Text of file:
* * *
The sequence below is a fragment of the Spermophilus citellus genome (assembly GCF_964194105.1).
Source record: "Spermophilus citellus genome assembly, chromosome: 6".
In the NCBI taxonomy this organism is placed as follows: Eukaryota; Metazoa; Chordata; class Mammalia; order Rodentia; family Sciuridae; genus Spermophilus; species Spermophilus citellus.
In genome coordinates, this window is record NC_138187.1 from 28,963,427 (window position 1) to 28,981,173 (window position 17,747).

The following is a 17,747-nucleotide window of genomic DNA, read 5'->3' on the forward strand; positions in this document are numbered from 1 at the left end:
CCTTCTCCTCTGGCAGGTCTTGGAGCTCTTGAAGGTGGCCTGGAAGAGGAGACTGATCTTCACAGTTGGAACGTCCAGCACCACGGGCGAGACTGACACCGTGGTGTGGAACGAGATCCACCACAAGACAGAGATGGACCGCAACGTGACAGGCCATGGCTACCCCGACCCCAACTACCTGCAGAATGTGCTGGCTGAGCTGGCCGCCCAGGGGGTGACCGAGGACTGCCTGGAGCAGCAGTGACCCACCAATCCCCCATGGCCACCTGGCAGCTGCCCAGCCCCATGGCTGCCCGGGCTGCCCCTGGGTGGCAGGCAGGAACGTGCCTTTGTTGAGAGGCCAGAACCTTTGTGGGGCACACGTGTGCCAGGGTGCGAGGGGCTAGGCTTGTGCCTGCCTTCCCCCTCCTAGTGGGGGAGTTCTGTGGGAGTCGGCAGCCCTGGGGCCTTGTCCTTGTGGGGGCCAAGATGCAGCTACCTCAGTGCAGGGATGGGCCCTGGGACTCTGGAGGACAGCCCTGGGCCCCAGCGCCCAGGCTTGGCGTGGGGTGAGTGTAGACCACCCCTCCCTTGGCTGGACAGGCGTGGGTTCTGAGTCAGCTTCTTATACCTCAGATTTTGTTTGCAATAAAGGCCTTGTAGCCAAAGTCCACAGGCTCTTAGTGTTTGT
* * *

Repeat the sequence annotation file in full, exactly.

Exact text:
The sequence below is a fragment of the Spermophilus citellus genome (assembly GCF_964194105.1).
Source record: "Spermophilus citellus genome assembly, chromosome: 6".
In the NCBI taxonomy this organism is placed as follows: Eukaryota; Metazoa; Chordata; class Mammalia; order Rodentia; family Sciuridae; genus Spermophilus; species Spermophilus citellus.
In genome coordinates, this window is record NC_138187.1 from 28,963,427 (window position 1) to 28,981,173 (window position 17,747).

The following is a 17,747-nucleotide window of genomic DNA, read 5'->3' on the forward strand; positions in this document are numbered from 1 at the left end:
CCTTCTCCTCTGGCAGGTCTTGGAGCTCTTGAAGGTGGCCTGGAAGAGGAGACTGATCTTCACAGTTGGAACGTCCAGCACCACGGGCGAGACTGACACCGTGGTGTGGAACGAGATCCACCACAAGACAGAGATGGACCGCAACGTGACAGGCCATGGCTACCCCGACCCCAACTACCTGCAGAATGTGCTGGCTGAGCTGGCCGCCCAGGGGGTGACCGAGGACTGCCTGGAGCAGCAGTGACCCACCAATCCCCCATGGCCACCTGGCAGCTGCCCAGCCCCATGGCTGCCCGGGCTGCCCCTGGGTGGCAGGCAGGAACGTGCCTTTGTTGAGAGGCCAGAACCTTTGTGGGGCACACGTGTGCCAGGGTGCGAGGGGCTAGGCTTGTGCCTGCCTTCCCCCTCCTAGTGGGGGAGTTCTGTGGGAGTCGGCAGCCCTGGGGCCTTGTCCTTGTGGGGGCCAAGATGCAGCTACCTCAGTGCAGGGATGGGCCCTGGGACTCTGGAGGACAGCCCTGGGCCCCAGCGCCCAGGCTTGGCGTGGGGTGAGTGTAGACCACCCCTCCCTTGGCTGGACAGGCGTGGGTTCTGAGTCAGCTTCTTATACCTCAGATTTTGTTTGCAATAAAGGCCTTGTAGCCAAAGTCCACAGGCTCTTAGTGTTTGT